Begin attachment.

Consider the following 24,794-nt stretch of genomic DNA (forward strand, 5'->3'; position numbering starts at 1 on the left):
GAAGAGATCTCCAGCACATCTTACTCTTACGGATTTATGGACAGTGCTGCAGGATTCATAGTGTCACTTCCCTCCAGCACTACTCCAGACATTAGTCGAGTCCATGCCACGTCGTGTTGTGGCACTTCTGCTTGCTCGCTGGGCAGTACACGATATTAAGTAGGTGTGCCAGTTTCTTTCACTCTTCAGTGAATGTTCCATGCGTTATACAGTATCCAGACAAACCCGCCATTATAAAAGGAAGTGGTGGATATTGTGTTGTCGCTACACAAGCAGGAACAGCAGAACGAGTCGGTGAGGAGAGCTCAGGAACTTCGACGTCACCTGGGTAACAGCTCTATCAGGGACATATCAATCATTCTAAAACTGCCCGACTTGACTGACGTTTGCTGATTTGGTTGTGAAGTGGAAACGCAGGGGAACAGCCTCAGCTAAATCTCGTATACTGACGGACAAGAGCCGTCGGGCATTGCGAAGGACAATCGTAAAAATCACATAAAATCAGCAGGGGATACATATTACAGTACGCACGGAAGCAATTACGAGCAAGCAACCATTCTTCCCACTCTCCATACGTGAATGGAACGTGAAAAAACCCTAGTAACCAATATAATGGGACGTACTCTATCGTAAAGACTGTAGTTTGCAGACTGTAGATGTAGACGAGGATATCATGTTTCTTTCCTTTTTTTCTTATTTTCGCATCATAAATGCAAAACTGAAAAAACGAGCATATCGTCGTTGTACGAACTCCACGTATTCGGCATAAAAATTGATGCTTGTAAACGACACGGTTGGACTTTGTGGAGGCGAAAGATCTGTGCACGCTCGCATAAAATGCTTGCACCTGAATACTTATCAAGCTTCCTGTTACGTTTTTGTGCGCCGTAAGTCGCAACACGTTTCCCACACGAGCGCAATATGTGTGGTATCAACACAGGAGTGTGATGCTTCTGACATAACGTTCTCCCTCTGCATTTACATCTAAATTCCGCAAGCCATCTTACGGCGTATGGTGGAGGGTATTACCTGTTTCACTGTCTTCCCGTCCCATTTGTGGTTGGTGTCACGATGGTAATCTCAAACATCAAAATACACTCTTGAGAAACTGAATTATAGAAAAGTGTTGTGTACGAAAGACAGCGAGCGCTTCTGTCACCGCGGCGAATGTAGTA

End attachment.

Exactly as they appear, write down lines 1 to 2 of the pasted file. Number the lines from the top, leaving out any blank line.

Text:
Consider the following 24,794-nt stretch of genomic DNA (forward strand, 5'->3'; position numbering starts at 1 on the left):
GAAGAGATCTCCAGCACATCTTACTCTTACGGATTTATGGACAGTGCTGCAGGATTCATAGTGTCACTTCCCTCCAGCACTACTCCAGACATTAGTCGAGTCCATGCCACGTCGTGTTGTGGCACTTCTGCTTGCTCGCTGGGCAGTACACGATATTAAGTAGGTGTGCCAGTTTCTTTCACTCTTCAGTGAATGTTCCATGCGTTATACAGTATCCAGACAAACCCGCCATTATAAAAGGAAGTGGTGGATATTGTGTTGTCGCTACACAAGCAGGAACAGCAGAACGAGTCGGTGAGGAGAGCTCAGGAACTTCGACGTCACCTGGGTAACAGCTCTATCAGGGACATATCAATCATTCTAAAACTGCCCGACTTGACTGACGTTTGCTGATTTGGTTGTGAAGTGGAAACGCAGGGGAACAGCCTCAGCTAAATCTCGTATACTGACGGACAAGAGCCGTCGGGCATTGCGAAGGACAATCGTAAAAATCACATAAAATCAGCAGGGGATACATATTACAGTACGCACGGAAGCAATTACGAGCAAGCAACCATTCTTCCCACTCTCCATACGTGAATGGAACGTGAAAAAACCCTAGTAACCAATATAATGGGACGTACTCTATCGTAAAGACTGTAGTTTGCAGACTGTAGATGTAGACGAGGATATCATGTTTCTTTCCTTTTTTTCTTATTTTCGCATCATAAATGCAAAACTGAAAAAACGAGCATATCGTCGTTGTACGAACTCCACGTATTCGGCATAAAAATTGATGCTTGTAAACGACACGGTTGGACTTTGTGGAGGCGAAAGATCTGTGCACGCTCGCATAAAATGCTTGCACCTGAATACTTATCAAGCTTCCTGTTACGTTTTTGTGCGCCGTAAGTCGCAACACGTTTCCCACACGAGCGCAATATGTGTGGTATCAACACAGGAGTGTGATGCTTCTGACATAACGTTCTCCCTCTGCATTTACATCTAAATTCCGCAAGCCATCTTACGGCGTATGGTGGAGGGTATTACCTGTTTCACTGTCTTCCCGTCCCATTTGTGGTTGGTGTCACGATGGTAATCTCAAACATCAAAATACACTCTTGAGAAACTGAATTATAGAAAAGTGTTGTGTACGAAAGACAGCGAGCGCTTCTGTCACCGCGGCGAATGTAGTA